The worst is yet to come as employees will be allowed to walk out of contract negotiations and bring in scabs.

        • weka

          Yep, and it’s not just evil big employers. Small businesses run by otherwise decent people seem to think these practices are ok.

          • KJT

            Often it is a case of being forced to the lowest common denominator to compete.

            The big fast food companies and the Labour hirer places set the standard.

      • Skinny 3.4.2

        Yes and as you know Ms Rodgers it’s the likes of Barrnet & O’Reilly + EMA boss Kim Campbell that do these retail/fast food sweat shops bidding, by lobbying Nact for ‘more flexibility’ from workers. The cut both way diatribe is only window dressing for a gullible public. These greedy scumbags want so much flexibility workers wear leotards while working.

        While the CA is a win, it is also a lost opportunity for us to march into city’s & towns and picket and boycott Cotton On and march into every store in town making sure the slaves have support. We could have got every last one of them recruited into a Union, and the bosses would have been too shit scared to stop us. A retail sector CA. Teach the sons and daughters of the Tories (obviously not all are blue) they have been conned following mummy & daddy’s blue ribbon vote.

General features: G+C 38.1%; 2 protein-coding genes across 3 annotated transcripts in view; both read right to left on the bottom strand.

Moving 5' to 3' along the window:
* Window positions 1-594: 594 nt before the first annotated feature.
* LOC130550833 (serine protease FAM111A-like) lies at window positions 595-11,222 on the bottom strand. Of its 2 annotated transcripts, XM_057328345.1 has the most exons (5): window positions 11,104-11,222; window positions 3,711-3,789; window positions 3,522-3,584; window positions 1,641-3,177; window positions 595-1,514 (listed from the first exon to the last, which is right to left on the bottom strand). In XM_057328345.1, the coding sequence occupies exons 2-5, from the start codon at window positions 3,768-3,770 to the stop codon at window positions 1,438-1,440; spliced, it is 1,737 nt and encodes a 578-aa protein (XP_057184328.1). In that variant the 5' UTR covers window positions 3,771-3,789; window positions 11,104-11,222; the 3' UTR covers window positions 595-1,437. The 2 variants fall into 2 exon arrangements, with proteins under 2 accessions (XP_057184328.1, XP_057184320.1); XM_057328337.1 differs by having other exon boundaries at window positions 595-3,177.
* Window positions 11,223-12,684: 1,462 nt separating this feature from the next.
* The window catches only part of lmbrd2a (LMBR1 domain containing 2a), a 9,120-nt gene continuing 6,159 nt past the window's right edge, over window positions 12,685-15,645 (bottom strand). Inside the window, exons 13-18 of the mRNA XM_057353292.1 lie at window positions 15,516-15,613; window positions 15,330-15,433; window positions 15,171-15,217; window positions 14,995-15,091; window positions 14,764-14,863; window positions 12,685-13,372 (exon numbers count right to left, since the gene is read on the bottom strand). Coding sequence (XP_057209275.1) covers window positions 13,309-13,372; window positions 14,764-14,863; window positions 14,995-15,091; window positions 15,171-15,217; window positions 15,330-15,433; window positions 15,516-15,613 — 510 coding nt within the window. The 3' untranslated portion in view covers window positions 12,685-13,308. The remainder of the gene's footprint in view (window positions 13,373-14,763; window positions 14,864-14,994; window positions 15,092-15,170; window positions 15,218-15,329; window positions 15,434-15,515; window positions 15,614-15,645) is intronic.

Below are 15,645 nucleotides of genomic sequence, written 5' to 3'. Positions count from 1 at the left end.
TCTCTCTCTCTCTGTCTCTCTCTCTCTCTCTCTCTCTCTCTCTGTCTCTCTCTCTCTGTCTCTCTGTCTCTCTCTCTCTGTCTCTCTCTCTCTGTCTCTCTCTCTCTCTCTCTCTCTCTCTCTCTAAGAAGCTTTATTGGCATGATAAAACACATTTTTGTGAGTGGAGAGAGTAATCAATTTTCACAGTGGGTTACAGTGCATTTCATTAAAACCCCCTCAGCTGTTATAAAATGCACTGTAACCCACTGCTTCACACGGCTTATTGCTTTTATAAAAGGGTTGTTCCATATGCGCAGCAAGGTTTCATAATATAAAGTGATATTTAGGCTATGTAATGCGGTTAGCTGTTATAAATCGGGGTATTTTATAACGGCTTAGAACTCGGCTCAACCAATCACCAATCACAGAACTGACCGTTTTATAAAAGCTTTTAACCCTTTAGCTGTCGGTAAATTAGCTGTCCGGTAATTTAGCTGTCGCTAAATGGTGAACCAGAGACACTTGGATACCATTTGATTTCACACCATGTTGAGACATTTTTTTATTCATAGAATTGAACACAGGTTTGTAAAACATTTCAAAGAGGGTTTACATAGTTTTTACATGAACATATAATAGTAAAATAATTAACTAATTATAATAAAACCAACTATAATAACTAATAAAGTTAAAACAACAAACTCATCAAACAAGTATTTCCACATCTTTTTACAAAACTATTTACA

• miravox

          While the CA is a win, it is also a lost opportunity for us to march into city’s & towns and picket and boycott Cotton On and march into every store in town making sure the slaves have support

          However it’s a great opportunity to stress how public censure of bad management practises and how union involvement in negotiations can produce better outcomes. Congratulations to FIRST Union, the public who supported workers’ rights, Cotton On staff and the management who negotiated in good faith.

          Shame on the current government for creating the environment for the erosion of workers rights and I hope the management who used these provisions are demoted (or lose their contracts) and have nothing whatsoever to do with negotiations – ever.

  4. Lionel 4

    Well done that’s great news.

  5. Ad 5

    Totally awesome news!
    Unions forever.

  6. Penny Bright 6

    Very good news.

    Penny Bright

  7. Philip Ferguson 7

    There’s a good bit of info in the piece “Cotton On workers win pay and tea-break victory:


  8. hoom 8

    Congrats to both sides: successful negotiation by Union & to Cotton On for coming to a more reasonable position.

  9. fisiani 9

    So the correct position is that there was never any risk to the workers tea breaks and it was just a media beat up by the Union and that a satisfactory and legal deal was completed as planned all along. Hardly a victory. Make a false claim and when it never arises claim a great victory. Do you really think we are so gullible as to fall for the Union’s claims?